The Secret Life of Real American Teens

Since I like to read (when I can find the time!) and so do a lot of other people I know, I thought I’d post mentions of good books on this blog once in awhile, especially those that pertain to the subjects discussed here: parenting, kids, teens, life… It’s always a gift to receive a good book recommendation, especially for one you might not find staring at you in your local bookstore, so here’s a gift for you today:

My friend Bob Nelson, who teaches at a nearby high school and has been teaching high school psychology for many, many years, wrote and published a great book a couple years ago that I’ve been thinking about lately, as my older daughter starts preparing for high school in the fall (the same one where Bob teaches). 

It’s called 
Homeroom: A Shelter From the Storm and it’s still available at

Book Cover

I didn’t know quite what to expect when I read it– I first read it because, well, just because I know Bob and thought it would be neat for my book club to read a book and then have the author come speak to us (which he did). The surprise I received when I read it, and what any reader will receive, is a unique peek into the minds and worlds of real teenagers.  (And normally it’s hard to look into that world too closely at all, so I thank Bob for this candid glimpse!)

And what a glimpse it is. Though Homeroom is fiction, many of the characters are based on real kids that Bob has taught and it involves true events from Bob’s classroom, which at one time was very much like the “Homeroom” in the book for one period a day– a class where kids just hung out and talked. Set their own format, their own agenda.  Met kids from all walks of life. Reinforced teen stereotypes but more often than not, shattered those stereotypes by finally getting to know the people behind the labels (but not in a simplified way like The Breakfast Club– after all, we never got to see what happened to Molly Ringwald and pals after detention).  It is very touching and heartwarming to think that real teens reached out to each other in the ways that Bob describes– I read part of it on a subway in Washington, D.C. while chaperoning Girl Scouts on a summer trip, and wondered if they saw me crying over it!  Bob does a good job of transporting the reader outside the classroom and into the teens’ lives– a “magical” date involving an unlikely couple is an especially beautiful scene, worthy of a movie.  While the book has a recurring italic flashback to a kid who’s thinking about shooting up the school a la Columbine, don’t let these disturbing images keep you from the heart of the story– real kids experiencing real high school life, with all its trials and tribulations.  I think even well-read, “in the know” adults will be surprised at just how pressure-filled that life is, and how simple gestures of friendship can sometimes make a life-or-death difference. It was great to be able to go to Bob and ask, “Was so and so real? Did such and such really happen?” and find out that more times than not, it really did happen.  When asked what high school life has been like for kids in the years since he wrote the book, Bob said, “I think it’s harder for kids now, the pressures they face are even greater.”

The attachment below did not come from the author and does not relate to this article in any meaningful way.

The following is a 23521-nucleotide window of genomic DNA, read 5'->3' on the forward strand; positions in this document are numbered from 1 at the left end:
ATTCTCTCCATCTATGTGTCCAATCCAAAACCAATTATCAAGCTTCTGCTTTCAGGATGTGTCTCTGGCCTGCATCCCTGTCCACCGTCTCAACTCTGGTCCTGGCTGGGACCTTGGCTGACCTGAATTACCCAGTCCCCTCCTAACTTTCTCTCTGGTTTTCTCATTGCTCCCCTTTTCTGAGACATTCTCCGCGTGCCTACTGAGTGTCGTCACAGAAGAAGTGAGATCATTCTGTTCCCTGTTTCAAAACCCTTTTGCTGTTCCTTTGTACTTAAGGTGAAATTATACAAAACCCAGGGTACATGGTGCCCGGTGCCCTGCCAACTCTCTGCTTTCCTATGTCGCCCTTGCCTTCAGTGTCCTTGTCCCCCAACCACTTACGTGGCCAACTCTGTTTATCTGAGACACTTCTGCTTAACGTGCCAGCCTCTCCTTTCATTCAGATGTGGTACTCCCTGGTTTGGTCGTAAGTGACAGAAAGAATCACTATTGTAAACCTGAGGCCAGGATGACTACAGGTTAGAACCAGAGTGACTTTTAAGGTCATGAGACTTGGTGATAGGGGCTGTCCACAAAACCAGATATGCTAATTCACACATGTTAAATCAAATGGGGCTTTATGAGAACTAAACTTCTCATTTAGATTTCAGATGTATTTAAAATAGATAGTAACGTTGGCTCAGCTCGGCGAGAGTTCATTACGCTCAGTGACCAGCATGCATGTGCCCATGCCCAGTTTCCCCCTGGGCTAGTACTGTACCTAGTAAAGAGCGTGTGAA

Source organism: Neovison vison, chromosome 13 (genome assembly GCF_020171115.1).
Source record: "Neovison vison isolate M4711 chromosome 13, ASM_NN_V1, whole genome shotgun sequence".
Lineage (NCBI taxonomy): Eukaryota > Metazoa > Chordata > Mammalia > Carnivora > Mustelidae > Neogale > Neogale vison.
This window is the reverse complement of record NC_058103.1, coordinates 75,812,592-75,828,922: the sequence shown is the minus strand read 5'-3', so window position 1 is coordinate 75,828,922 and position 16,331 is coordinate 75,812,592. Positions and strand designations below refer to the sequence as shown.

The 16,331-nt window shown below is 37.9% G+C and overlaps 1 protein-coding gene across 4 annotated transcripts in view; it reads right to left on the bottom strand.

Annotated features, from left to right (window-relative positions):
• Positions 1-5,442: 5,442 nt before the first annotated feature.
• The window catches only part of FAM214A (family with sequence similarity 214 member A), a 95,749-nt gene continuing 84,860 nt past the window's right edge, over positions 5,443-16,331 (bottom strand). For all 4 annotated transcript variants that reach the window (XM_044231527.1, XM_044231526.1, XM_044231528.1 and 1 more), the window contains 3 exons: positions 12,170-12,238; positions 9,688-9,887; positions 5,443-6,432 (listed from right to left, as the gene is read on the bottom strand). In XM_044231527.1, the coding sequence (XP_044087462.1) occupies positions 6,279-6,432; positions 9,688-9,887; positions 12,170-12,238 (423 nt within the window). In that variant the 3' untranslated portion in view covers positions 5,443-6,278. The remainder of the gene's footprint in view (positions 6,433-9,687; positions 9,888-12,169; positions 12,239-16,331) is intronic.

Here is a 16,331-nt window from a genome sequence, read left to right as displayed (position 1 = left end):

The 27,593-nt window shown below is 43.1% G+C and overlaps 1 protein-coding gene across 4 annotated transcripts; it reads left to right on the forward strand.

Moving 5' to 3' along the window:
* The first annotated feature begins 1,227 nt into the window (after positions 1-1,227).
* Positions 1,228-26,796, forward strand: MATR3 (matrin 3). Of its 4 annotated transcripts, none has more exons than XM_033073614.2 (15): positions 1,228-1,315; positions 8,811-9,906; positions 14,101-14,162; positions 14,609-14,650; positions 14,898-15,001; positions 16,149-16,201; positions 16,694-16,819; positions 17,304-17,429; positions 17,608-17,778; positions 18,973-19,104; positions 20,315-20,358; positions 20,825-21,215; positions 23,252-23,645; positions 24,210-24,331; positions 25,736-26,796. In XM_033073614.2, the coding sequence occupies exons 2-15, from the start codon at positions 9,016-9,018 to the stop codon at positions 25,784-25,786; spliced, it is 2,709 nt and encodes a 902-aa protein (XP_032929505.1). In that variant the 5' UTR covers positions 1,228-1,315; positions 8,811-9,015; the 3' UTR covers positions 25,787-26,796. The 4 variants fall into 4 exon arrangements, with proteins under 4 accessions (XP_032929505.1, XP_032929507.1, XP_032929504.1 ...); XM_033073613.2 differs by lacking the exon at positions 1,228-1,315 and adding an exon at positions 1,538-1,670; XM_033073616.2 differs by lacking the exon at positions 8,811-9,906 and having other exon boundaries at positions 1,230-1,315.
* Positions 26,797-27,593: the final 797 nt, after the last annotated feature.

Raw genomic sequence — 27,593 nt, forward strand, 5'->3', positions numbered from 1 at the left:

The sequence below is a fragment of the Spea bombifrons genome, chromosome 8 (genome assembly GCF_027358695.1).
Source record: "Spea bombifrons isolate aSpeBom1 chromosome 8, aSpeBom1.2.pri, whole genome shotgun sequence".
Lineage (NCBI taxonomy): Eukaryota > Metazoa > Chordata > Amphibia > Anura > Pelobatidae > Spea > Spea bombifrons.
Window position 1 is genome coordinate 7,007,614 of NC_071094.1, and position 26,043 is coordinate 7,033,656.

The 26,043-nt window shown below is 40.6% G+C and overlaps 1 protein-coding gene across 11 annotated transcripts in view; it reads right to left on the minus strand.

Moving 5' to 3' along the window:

I think I’m going to beg him for a sequel.

16 thoughts on “The Secret Life of Real American Teens”

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